Screen shots don’t do the game’s cut scenes justice. These sequences, with lengthy focuses on emotional human faces, do ebb and flow into and out of the uncanny valley. But Insomniac has rendered these faces with a “stylized,” slightly rounder aesthetic to keep them looking a bit more like comic characters—all while delivering some peerless glossy-eye and facial-terror expressions. What’s more, many of these scenes include whichever superhero costume you’ve chosen, as if to emphasize that, yes, these gorgeous moments are being rendered in real time on your PS4 or PS4 Pro.

Combine those impressive visuals with touching, believable banter between the game’s leads, and you get an uneven plot still ultimately worth slogging through.

Pump the superhero waterwheel

Yes, there’s gameplay to go with this plot, and  wastes no time emphasizing its wild, web-slinging action.

The game starts with players immediately jumping out of Peter’s apartment window and slinging halfway across Manhattan. Longtime Spider-Man foe Wilson Fisk has finally crossed the line as a “respectable businessman,” and Spider-Man must assist police forces in taking Fisk down. (The plot spools its figurative web from there.)

You whip around virtual Manhattan primarily by holding down a “swing” trigger button, which quickly shoots a hanging web that Spidey swings from, Tarzan-style, through the Manhattan skyline. This only launches when your environs contain something slightly above your position and ahead—and the game automatically manages this, in eerily intelligent fashion—so if you jump from the roof of a massive skyscraper, you’ll be forced to dive. The exception is a point-launch maneuver used to zip forward-and-down to a perch or building’s edge (highlighted by a circle icon when close), then immediately springboard forward by tapping the jump button.

Should you wish to web-swing faster and more efficiently, you’ll have to effectively tap and pump buttons as if you’re working a superhero waterwheel. Swing, jump, swing again, do a “flip” stunt for experience points, point-launch, web-boost (which lets you use your webs to conjure a smidge of in-air momentum, even without buildings near), dodge, swing, jump, and so on.

Sound complicated? Fear not. Web-slinging boils down to a limited simple set of buttons, and these, combined with Insomniac’s graceful inclusion of idiot-proof timing windows, make the act of sailing across Manhattan feel peerless in gaming. This stuff is the Super Mario jump of (and it makes ‘s grapple-and-glide system feel pedestrian in comparison). Swinging through this game feels so good that I often ignored the fast-travel system, unlocked early in the game, in favor of flying around for a few extra minutes.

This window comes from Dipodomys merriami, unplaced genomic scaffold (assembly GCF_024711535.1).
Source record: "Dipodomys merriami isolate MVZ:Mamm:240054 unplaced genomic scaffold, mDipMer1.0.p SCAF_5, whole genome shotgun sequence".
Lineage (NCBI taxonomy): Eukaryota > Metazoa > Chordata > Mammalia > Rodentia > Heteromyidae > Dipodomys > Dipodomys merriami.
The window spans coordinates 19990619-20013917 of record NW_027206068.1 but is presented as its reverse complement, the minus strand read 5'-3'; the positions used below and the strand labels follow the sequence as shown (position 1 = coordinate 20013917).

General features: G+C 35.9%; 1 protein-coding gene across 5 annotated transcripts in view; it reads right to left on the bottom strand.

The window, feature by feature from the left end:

Combat, on the other hand, is not as revelatory. Insomniac borrows heavily from Rocksteady’s melee system, in that punches and kicks automatically trigger as you deal with a large, all-around crowd. Also, a warning flare (here, “Spidey sense”) triggers just before you’re hit so that you can dodge and maintain an all-important combo meter. You get a bit more meat than in Batman’s fights, at least, thanks to a massive gadget assortment, web-powered throws, and a separate set of aerial-attack combos.

Hold a punch button down to launch a foe into the air, where you can either Dragon Ball-flurry them in the sky, fling them back to the ground, or even punch them off the edge of a skyscraper. (Spider-Man’s not a killer, so any “launched” enemies can eventually be found web-stuck to walls before they hit the ground.) You can also tap the dodge button while near a wall to bounce off it as a super-charged tackle, or use a jump-kick attack that sees Peter web-sling while careening into a foe. Plus, you can grab enemies (and their weapons) from a distance or use a variety of stealth- and control-based gadgets to stymie larger crowds of foes. As the game grows more difficult, you’ll need to mix these moves up to take out various shield- and armor-wielding enforcers.

Melee combat is a few steps above “serviceable,” but ‘s incredible boss encounters made me wish their in-air combat was more common in standard gameplay. You’ll have to web-sling around giant battle arenas—a waterside loading zone at a dock, a dome-shaped bank vault, a psychedelic trip through bad memories—to chase major foes in mid-air, and this juggle of attacks and web-slings is breathtaking to pull off.